The lack of baseline data and taxonomic inventories obtained through rigorous methods is a major constraint to the identification and monitoring of targets and indicators. This is also an unglamorous area of research that attracts little recognition and shrinking funding despite the lip service paid to its importance. More efforts need to be directed toward scientific methods, and Parties need to be encouraged to appropriately fund this area.
submitted by Michael Hermann
Effective conservation policy should ideally be based on the most appropriate analysis of the best available data. However, this is usually limited to better known (and popular) groups of organisms. Most speciose groups are not included in practical conservation planning in bio-diverse areas because simply not enough is known about them, at even a most basic level. There is no complete and reliable list of plant species for most tropical countries, for example.
There are institutions and organisations able to supply such data, relatively quickly, but these are all lacking in financial support and the funds available to undertake this work are insufficient and did not reach the most relevant organisations. We are undertaking many hundreds of plant assessments to complete an indicator for IUCN, for example, but all this work has been funded and carried out ourselves with no support from the CBD or IUCN. Instead, many broad-scale global reports were commissioned which re-cycle earlier studies and make recommendations that are difficult to translate to the local scale. The CBD seems detached and remote from the day-to-day concerns of most conservation practitioners.
The 2010 Biodiversity Target was probably always too ambitious to achieve, but the main reason it has failed is simple: it is a low priority for most of the world's governments. You just need to look at all the actions being taken and media coverage on the current financial crisis and ask yourself, where is the G20 Biodiversity Summit?
submitted by Neil Brummitt
One of the main consideration that should be taken into account is the inter-relationship between biodiversity, climate change, peoples' livelihoods and human wellbeing. This has already started to be addressed by the MEA and some of other assessements mentioned by previous participants, but further research and action needs to be taken in this direction. Recognizing rights can be a valuable tool to address these linkages. Among others, research data that should be taken into consideration include recent reports and ongoing research carried out by the Rights and Resources Initiative (http://www.rightsandresources.org). For example, two reports were launched in 2008 examining the shifts in forest tenure around the world and highlighting the critical role of rights recognition in addressing poverty, conflict and climate change (http://www.rightsandresources.org/blog.php?id=311). Similarly, recognising customary rights of indigenous and local communities over lands and water traditionally used by them can empower them to both protect biodiversity and secure human wellbeing (see for example case studies on customary use at http://www.forestpeoples.org/documents/conservation/bases/10c.shtml).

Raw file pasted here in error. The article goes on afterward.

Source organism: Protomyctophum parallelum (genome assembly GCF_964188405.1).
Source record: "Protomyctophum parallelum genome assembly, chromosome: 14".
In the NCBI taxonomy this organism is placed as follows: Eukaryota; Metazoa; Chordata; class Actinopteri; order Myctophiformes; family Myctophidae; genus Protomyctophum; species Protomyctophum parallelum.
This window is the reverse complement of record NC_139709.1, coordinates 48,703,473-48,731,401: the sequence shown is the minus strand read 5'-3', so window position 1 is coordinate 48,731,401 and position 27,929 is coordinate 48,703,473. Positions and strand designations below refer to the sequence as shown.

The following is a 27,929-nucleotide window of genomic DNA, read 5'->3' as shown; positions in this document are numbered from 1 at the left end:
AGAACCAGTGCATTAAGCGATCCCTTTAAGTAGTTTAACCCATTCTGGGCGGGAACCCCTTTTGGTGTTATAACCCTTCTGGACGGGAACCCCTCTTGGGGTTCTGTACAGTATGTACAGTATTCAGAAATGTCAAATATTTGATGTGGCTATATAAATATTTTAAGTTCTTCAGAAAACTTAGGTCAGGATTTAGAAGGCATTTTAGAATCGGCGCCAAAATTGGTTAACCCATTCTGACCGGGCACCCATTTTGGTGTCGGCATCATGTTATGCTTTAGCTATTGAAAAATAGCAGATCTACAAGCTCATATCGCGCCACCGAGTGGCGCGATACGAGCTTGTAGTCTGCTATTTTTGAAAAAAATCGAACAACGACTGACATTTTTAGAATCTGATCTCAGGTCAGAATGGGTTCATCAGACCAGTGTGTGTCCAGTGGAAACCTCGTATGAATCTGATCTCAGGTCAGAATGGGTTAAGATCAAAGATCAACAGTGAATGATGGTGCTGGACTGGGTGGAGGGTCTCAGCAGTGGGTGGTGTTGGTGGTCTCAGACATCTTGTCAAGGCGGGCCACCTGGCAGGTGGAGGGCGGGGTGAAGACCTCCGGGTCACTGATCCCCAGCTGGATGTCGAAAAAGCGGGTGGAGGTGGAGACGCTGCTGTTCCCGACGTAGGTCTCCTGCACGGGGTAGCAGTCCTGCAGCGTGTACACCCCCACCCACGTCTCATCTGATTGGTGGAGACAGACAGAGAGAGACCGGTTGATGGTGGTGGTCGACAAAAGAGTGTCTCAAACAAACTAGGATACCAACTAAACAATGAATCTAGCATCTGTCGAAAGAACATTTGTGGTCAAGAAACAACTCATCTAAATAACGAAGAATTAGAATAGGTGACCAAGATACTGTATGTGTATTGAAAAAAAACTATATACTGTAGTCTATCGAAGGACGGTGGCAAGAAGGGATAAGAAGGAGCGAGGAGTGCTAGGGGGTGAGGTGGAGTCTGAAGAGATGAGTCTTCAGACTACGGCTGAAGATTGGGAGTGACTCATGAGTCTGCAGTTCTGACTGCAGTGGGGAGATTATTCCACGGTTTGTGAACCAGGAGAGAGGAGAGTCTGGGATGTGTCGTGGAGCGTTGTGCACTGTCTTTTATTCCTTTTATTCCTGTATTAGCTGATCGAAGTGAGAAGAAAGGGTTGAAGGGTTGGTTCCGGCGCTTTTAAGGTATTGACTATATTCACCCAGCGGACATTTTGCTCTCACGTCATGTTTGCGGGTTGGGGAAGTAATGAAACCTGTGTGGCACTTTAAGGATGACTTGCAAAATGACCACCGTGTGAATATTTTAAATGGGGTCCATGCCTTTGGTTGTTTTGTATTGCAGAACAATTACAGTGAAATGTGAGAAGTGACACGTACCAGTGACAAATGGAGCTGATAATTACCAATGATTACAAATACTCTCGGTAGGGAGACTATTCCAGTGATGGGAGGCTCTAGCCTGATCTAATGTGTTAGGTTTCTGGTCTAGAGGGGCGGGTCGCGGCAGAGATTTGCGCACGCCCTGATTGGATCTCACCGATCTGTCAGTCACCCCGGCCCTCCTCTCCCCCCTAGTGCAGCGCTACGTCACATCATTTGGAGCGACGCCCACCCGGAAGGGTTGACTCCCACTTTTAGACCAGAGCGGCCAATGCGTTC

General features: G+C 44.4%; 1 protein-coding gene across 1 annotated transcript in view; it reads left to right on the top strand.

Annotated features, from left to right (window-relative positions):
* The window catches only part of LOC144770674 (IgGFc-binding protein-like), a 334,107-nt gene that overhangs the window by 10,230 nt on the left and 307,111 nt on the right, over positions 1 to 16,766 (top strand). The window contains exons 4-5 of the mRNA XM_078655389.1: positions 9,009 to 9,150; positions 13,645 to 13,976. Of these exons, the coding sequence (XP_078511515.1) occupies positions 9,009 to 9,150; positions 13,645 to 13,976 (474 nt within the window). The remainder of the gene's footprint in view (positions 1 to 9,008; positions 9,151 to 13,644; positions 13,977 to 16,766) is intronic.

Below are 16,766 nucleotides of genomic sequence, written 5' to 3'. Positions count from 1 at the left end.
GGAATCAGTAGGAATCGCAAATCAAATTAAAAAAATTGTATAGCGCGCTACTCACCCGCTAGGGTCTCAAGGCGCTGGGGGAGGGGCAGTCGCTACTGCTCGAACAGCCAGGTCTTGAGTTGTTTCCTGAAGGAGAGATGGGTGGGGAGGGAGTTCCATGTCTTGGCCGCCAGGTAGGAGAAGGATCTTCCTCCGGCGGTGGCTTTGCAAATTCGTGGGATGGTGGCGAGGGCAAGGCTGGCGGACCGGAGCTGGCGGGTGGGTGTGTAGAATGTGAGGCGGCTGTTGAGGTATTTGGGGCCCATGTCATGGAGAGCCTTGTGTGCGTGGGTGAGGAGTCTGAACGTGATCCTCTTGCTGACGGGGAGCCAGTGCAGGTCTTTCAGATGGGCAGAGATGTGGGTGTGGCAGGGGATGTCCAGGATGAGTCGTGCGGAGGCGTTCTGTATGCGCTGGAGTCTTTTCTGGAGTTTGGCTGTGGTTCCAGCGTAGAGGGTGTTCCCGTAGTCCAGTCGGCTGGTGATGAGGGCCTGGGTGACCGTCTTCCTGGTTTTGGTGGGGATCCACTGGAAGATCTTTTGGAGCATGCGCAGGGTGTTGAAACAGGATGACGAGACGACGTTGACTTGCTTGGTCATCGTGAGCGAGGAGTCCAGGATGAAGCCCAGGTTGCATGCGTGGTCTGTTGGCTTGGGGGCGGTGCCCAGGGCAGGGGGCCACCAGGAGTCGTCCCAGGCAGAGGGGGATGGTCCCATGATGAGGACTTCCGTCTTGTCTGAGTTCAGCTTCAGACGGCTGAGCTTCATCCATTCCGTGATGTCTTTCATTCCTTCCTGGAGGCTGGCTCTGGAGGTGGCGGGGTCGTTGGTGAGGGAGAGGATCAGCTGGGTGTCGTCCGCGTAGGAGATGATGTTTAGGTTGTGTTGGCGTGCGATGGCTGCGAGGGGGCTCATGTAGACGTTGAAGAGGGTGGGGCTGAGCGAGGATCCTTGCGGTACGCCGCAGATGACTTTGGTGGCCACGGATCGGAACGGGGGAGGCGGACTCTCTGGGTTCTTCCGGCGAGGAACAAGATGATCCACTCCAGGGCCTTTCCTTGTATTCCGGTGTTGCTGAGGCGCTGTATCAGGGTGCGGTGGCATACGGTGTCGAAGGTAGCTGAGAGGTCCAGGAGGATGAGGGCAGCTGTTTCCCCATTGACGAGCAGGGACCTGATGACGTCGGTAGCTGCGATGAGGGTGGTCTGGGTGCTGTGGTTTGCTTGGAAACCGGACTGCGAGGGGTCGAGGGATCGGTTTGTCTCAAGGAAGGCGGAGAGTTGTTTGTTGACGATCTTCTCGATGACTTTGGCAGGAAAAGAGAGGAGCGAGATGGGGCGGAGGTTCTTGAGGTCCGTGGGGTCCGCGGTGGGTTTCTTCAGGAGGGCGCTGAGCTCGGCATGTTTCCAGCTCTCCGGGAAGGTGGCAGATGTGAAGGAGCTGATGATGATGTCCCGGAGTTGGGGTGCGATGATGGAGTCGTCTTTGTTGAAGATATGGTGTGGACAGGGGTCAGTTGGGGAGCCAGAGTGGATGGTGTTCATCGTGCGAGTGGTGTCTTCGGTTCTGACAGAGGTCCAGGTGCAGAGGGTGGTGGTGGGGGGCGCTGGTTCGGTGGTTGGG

submitted by Maurizio Ferrari
Les objectifs doivent avoir une chance raisonnable d’être atteints et ne pas être complètement utopiques.
Ils doivent comporter des engagements financiers fermes
Ils doivent être différenciés selon l’état de développement des pays (prise en compte de l’état initial, des efforts à faire et de l’ampleur de la tâche, des moyens disponibles et mobilisables)
En particulier, les pays développés ont une situation de départ très mauvaises, doivent faire des efforts importants mais disposent de moyens) alors que les pays en développement ont une situation de départ souvent moins graves mais disposent de moyens faibles)
L’évolution du cadre général en raison de l’impact des changements climatiques
Il est nécessaire de disposer d’un organisme scientifique indépendant (type GIEC) susceptible de fournir des informations synthétiques utilisables pour la mise en œuvre des politiques
Les rapports coûts/bénéfices par rapport aux objectifs globaux (conservation de la diversité biologique et réduction de la pauvreté)
submitted by Jean-Patrick LE DUC
A significant reduction in human pressure on the biosphere must be achieved as quickly as possible; 2050 is too late to wait if significant additional biodiversity loss is to be avoided. Current moderate business-as-usual projections show humanity’s Ecological Footprint overshoot of biocapacity going from 30% in 2005 to more than 100% in the mid-2030s. While further research is needed to quantify the relationship between overshoot and biodiversity loss, given the losses already evident at the current level of overshoot it is clear that aggressive targets must be set for quick and substantial reductions in this level.
submitted by Steven Goldfinger
Measure, evaluate, monitor, sell it...
Indicator-based information, IPBES/TEEB work
submitted by Hanna Hoffmann